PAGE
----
I freely admit it: I am a chickenshit.
(Autocorrect wants me to change that to "chickens hit," which I'm pretty sure they don't do. I've never seen a chicken battering someone with their wings. Autocorrect is stupid.)
So, yeah - chickenshit party of one, my table is ready. Right over there in the corner by the swinging kitchen door. The place where I feel most comfortable: out of the way where nobody will pay attention to me and I can sit and watch everyone else living.
Shhh, don’t tell anyone of my chickenshittery. It'll ruin my street cred.
It would be a shame if the truth got out: the gal who has no problem writing a book that delves deeply into the dysfunction of her own life, not to mention graphic descriptions of her own hemorrhoids - the same person who in fiction will gladly explore any and all issues normally considered taboo - that same person is a Chickenshit extraordinaire.
This week I had two out-of-town book signings and I forced myself to go alone; to drive almost three hours to a part of the state I was unfamiliar with, armed only with a suitcase full of clothes, some toiletries and a handful of Mapquest driving directions that ended up being mostly inaccurate.
NOTE: If you're planning a trip and need directions, let me suggest you use Google maps. Mapquest's motto seems to be: Leave the getting you lost to us.
Now, I'm not going to say that I had a panic attack exactly, as I pulled into the very cheap hotel I'd booked in a seedy side of town, (after having gotten slightly lost as I exited the highway into a downtown that was undergoing a huge amount of construction which required numerous detours) got my room key at the front desk, walked up the stairs with my bag, opened the door, entered, and closed the door behind me.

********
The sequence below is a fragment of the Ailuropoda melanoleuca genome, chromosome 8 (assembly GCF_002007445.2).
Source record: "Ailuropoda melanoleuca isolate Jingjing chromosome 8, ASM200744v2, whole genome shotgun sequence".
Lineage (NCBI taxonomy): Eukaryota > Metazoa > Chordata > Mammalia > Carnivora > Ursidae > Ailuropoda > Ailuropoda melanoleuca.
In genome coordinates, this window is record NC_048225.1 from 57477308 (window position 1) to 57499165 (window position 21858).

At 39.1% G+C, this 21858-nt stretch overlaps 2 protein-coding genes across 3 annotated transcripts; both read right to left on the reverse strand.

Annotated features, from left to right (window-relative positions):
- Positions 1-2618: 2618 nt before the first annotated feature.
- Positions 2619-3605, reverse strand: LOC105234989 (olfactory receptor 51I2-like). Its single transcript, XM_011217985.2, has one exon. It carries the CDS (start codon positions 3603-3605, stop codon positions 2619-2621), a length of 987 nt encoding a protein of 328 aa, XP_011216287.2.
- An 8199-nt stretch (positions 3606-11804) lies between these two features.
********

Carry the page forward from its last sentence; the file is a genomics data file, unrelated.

I didn't exactly have a panic attack. I promptly set my bag down and pushed one of the hotel tables in front of the door which was locked, bolted and had that little slide thing that prohibits the door from being opened more than an inch when engaged.
Oh yes, it was engaged.
Still, my first instinct was to rearrange the room so that access to the only exit, in the event of a fire, would be greatly diminished. I was prepared to die in a fire. I was not prepared for someone to come into the room while I slumbered and have their criminal way with me.
Perhaps I've watched too many episodes of 48 Hours on WE. I am acutely aware that being kidnapped, chopped into a few dozen pieces, then mailed to various places of business, is not out of the realm of possibility. It happens.
But something strange occurred over the course of my next 48 hours:
Sometime after I arrived at the first signing only to find that I'd gone to the wrong bookstore location, and had to get a harried set of driving directions from the very kind employee. (Schuler Books and Music in Lansing rocks!)
Sometime after I breezed into the second Schuler Books location fifteen minutes later than the event was supposed to begin, sucking on an iced coffee - which I knew would only exacerbate the symptoms of my impending nervous breakdown.
Some after the lovely, dreadlocked Whitney (amazing event coordinator) made the storewide announcement over the intercom that I had arrived and we all made our way to the rear of the store.
Sometime after I spoke to a very charming group of people for a couple of hours, all the while ignoring my inner monologue that never stopped bleating, "You're blathering; stop speaking so loudly; what the hell did you just say?"
Sometime after I got back to the hotel, took a shower, then sat staring at the table I'd again pulled in front of the door as a barricade.
Sometime after I spent a restless night praying to not be murdered in my sleep, or get lost the next day on the way to the next event (which I did)…